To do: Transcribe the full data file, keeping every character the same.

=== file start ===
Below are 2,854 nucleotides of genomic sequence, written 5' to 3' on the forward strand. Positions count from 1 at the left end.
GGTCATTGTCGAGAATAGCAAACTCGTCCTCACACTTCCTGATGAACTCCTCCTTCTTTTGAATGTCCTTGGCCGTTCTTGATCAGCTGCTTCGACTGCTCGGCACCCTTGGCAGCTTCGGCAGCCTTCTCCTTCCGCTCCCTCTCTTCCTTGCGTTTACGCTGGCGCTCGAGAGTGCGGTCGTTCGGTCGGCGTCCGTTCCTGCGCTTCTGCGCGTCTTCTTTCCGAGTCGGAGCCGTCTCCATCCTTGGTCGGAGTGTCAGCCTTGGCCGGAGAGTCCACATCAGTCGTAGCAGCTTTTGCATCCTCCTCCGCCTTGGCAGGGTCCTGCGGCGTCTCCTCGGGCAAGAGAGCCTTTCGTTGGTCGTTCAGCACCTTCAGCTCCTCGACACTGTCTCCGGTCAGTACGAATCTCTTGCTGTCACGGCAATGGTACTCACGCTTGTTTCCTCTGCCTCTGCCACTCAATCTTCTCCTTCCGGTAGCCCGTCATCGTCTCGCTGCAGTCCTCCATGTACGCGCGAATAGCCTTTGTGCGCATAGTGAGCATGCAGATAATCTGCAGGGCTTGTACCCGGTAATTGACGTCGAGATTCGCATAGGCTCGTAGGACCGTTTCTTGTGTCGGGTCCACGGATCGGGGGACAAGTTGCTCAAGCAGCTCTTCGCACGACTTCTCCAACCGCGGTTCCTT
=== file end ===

Below are 2,854 nucleotides of genomic sequence, written 5' to 3' on the forward strand. Positions count from 1 at the left end.
GGTCATTGTCGAGAATAGCAAACTCGTCCTCACACTTCCTGATGAACTCCTCCTTCTTTTGAATGTCCTTGGCCGTTCTTGATCAGCTGCTTCGACTGCTCGGCACCCTTGGCAGCTTCGGCAGCCTTCTCCTTCCGCTCCCTCTCTTCCTTGCGTTTACGCTGGCGCTCGAGAGTGCGGTCGTTCGGTCGGCGTCCGTTCCTGCGCTTCTGCGCGTCTTCTTTCCGAGTCGGAGCCGTCTCCATCCTTGGTCGGAGTGTCAGCCTTGGCCGGAGAGTCCACATCAGTCGTAGCAGCTTTTGCATCCTCCTCCGCCTTGGCAGGGTCCTGCGGCGTCTCCTCGGGCAAGAGAGCCTTTCGTTGGTCGTTCAGCACCTTCAGCTCCTCGACACTGTCTCCGGTCAGTACGAATCTCTTGCTGTCACGGCAATGGTACTCACGCTTGTTTCCTCTGCCTCTGCCACTCAATCTTCTCCTTCCGGTAGCCCGTCATCGTCTCGCTGCAGTCCTCCATGTACGCGCGAATAGCCTTTGTGCGCATAGTGAGCATGCAGATAATCTGCAGGGCTTGTACCCGGTAATTGACGTCGAGATTCGCATAGGCTCGTAGGACCGTTTCTTGTGTCGGGTCCACGGATCGGGGGACAAGTTGCTCAAGCAGCTCTTCGCACGACTTCTCCAACCGCGGTTCCTT